However, for civil applications, the registration of both craft as aircraft in those early years, was an extreme disadvantage, which prohibited the attempt to approach the market.
Ongoing Research & Development (R&D) by Fischer - Flugmechanik
It was in 1979, when Hanno Fischer together with his partner Klaus Matjasic started to operate the R&D company Fischer Flugmechanik. The initial target was the design, construction and operation of a small vessel, that should be unable for free-flight, and beeing able to receive a registration as a boat.
The first craft as a proof of the ship concept was Airfish-1, which made it’s maiden flight in 1987. It cruised at 100 km/h on a power setting of 13hp. It raised the interest of an american company, and a cooperation to market this craft begun.
Considering the recreational boating market, it was figured, that a production craft should have an significant smaller wing span, in order to fit into regular marina facilities.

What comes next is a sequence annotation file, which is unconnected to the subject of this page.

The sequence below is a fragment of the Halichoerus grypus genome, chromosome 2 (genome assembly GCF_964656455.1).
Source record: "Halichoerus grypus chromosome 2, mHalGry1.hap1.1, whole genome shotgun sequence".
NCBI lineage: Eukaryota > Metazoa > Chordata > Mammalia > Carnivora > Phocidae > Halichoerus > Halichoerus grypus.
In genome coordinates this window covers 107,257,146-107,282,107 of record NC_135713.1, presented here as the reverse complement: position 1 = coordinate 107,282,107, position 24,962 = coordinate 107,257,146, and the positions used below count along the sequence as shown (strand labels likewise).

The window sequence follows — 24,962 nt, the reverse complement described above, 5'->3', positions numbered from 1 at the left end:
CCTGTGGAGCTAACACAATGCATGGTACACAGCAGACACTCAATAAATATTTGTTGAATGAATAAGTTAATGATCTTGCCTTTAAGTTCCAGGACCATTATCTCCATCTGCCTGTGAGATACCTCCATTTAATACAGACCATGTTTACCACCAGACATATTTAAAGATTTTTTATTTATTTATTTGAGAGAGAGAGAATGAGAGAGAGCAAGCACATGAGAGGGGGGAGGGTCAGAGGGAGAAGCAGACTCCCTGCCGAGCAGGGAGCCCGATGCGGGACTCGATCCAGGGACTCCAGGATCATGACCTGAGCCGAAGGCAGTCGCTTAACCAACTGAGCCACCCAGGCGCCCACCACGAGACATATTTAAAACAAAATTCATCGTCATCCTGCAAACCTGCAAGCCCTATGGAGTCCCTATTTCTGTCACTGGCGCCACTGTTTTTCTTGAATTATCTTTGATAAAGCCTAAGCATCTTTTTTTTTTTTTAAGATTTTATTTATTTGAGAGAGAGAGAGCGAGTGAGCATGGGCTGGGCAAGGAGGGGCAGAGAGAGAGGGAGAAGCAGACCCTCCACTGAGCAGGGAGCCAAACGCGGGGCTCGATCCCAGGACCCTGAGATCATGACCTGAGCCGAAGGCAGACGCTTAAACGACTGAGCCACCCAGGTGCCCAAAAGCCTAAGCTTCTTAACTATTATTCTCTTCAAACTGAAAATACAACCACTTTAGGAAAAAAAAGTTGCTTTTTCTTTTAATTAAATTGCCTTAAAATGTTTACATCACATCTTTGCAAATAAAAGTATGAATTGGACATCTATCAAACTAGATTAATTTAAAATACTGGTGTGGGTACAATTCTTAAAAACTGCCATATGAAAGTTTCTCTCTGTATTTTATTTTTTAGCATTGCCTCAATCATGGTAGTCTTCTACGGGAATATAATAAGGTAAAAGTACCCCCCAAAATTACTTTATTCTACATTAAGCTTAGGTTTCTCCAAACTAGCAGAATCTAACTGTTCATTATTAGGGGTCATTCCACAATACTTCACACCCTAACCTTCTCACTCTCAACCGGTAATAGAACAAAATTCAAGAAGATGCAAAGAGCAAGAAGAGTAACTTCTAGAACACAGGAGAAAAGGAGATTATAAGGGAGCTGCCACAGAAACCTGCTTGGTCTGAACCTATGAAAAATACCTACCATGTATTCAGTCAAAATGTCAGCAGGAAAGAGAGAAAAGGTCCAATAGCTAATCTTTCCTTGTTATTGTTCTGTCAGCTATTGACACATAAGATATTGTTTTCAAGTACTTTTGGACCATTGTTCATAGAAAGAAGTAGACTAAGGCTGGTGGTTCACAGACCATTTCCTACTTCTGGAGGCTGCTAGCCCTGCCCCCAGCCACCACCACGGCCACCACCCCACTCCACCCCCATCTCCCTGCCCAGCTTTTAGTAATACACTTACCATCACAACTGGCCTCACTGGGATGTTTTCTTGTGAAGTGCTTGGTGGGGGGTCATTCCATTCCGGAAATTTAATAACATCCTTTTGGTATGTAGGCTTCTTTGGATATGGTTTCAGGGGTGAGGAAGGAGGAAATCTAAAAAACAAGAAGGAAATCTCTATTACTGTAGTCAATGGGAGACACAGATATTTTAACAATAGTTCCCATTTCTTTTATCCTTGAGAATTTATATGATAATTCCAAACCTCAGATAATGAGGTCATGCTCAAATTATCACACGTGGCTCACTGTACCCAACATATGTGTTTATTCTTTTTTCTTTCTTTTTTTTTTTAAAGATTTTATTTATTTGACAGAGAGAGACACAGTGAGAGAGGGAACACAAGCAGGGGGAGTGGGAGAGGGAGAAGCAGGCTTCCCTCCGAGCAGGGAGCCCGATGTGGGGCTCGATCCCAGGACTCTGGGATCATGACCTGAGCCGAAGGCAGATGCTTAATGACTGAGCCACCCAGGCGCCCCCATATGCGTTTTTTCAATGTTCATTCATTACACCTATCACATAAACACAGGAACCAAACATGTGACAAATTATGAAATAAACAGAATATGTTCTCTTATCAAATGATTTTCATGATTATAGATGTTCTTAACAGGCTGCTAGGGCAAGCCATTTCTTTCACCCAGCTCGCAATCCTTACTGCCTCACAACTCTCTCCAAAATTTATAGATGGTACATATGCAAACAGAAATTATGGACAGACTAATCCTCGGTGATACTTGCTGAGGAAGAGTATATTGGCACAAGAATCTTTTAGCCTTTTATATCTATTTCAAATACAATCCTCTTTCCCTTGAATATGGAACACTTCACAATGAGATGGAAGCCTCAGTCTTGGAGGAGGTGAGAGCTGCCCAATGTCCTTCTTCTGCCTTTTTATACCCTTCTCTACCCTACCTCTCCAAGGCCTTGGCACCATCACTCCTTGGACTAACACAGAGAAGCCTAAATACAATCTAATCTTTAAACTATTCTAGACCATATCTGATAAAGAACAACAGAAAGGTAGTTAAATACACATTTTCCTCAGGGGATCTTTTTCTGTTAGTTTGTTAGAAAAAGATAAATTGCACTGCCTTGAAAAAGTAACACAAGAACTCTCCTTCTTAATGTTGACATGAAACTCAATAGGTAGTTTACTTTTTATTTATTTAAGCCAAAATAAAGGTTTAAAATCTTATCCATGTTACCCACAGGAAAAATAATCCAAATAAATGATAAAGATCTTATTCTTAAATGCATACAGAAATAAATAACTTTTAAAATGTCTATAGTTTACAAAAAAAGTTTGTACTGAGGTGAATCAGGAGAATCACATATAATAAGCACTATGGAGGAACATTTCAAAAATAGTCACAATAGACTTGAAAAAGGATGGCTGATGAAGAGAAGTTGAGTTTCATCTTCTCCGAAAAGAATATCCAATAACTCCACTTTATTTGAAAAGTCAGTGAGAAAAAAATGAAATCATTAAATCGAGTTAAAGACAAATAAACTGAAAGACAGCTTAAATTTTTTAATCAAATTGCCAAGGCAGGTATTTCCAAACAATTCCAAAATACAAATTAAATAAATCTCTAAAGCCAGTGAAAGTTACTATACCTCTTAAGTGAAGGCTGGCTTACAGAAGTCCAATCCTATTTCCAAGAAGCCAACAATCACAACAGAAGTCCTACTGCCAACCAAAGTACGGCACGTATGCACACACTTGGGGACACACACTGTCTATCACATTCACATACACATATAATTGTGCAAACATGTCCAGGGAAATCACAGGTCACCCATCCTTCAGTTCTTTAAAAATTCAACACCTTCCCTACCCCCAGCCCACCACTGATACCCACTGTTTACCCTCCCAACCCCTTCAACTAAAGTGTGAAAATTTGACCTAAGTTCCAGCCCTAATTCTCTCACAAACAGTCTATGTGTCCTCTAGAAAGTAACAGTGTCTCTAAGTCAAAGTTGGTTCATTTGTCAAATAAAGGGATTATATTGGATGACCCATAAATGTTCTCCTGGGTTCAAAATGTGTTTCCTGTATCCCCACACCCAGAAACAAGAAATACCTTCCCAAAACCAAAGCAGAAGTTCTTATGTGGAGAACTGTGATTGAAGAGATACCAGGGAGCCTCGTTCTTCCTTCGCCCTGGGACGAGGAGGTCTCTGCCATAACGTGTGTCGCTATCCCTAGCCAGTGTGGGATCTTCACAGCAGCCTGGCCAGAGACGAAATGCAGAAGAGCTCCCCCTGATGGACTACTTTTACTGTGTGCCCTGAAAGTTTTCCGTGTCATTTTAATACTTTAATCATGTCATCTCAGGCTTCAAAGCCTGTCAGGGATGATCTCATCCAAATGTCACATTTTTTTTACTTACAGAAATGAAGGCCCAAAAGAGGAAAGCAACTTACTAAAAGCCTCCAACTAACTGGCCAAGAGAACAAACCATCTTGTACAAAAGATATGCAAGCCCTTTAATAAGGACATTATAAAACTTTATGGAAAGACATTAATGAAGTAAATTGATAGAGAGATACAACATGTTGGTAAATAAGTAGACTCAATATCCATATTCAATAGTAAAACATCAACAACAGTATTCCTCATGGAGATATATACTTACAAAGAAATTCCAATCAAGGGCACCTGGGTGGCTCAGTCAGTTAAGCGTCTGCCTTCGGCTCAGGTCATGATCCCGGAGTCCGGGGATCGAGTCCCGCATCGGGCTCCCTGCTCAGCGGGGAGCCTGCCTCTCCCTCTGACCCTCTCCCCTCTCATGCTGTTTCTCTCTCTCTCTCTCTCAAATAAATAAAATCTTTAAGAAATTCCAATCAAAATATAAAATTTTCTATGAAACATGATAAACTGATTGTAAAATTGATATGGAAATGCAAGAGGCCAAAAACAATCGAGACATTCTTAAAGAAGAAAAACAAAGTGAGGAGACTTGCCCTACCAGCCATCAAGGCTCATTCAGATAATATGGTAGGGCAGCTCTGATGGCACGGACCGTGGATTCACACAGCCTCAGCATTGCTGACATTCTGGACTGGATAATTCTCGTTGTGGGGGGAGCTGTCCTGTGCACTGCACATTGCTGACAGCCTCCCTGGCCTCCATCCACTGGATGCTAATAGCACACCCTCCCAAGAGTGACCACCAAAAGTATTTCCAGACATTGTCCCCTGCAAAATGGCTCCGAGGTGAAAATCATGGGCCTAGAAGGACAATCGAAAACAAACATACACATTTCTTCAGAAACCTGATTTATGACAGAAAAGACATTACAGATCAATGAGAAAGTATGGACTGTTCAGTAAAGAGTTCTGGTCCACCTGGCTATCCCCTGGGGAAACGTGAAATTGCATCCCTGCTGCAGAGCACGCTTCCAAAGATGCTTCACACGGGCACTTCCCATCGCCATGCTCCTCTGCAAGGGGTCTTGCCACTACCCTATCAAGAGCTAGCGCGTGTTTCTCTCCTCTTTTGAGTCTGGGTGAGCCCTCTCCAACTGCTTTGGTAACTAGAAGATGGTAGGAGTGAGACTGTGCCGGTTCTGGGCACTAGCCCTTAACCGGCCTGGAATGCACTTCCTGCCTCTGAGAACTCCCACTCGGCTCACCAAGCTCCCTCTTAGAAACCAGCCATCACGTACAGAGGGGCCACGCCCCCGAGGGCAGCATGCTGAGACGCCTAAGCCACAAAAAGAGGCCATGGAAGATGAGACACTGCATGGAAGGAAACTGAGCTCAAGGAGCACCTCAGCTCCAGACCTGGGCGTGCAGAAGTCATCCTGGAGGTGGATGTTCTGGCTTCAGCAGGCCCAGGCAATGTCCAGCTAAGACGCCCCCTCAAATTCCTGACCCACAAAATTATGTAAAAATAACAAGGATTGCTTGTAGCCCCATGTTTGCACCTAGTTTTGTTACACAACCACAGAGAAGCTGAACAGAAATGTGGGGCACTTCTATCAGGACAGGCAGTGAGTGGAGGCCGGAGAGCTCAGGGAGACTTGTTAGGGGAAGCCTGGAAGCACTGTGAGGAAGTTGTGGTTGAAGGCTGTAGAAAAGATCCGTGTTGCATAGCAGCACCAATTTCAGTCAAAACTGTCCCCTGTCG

As Dr. Alexander Lippisch designed craft with extremely small aspect ratio n had not been tested until then, it was decided to modify Airfish - 1 by designing new wings for Airfish - 1 to evaluate the characteristics of such small aspect ratio wing in flight tests. The modified craft was designated Airfish - 2, and was successfully tested in 1988 and 1989.
After those tests, FF and RFB were ready to design and build the prototype of the Airfish - 3, which was a kind of pre-production model for the 2 seated recreational craft. It made it’s maiden flight in 1990 and went through intense tests until 1992, when it was demonstrated during the Miami Boat Show.
As the American licensee breeched the contracts, and tried to build unauthorized copies ofAirfish - 3, the program was discontinued.
Together with the downgoing of RFB, the Airfish design in complete came to a temporary stop.
The present situation of the Airfish design
In 1997 Fischer Flugmechanik entered into agreement with Flightship Ground Effect Pty for the commercialisation of an 8-seated ground effect craft. Flightship Ground Effect Pty was located in Cairns (Australia) and was a join venture company by Singaporean and Australian partners.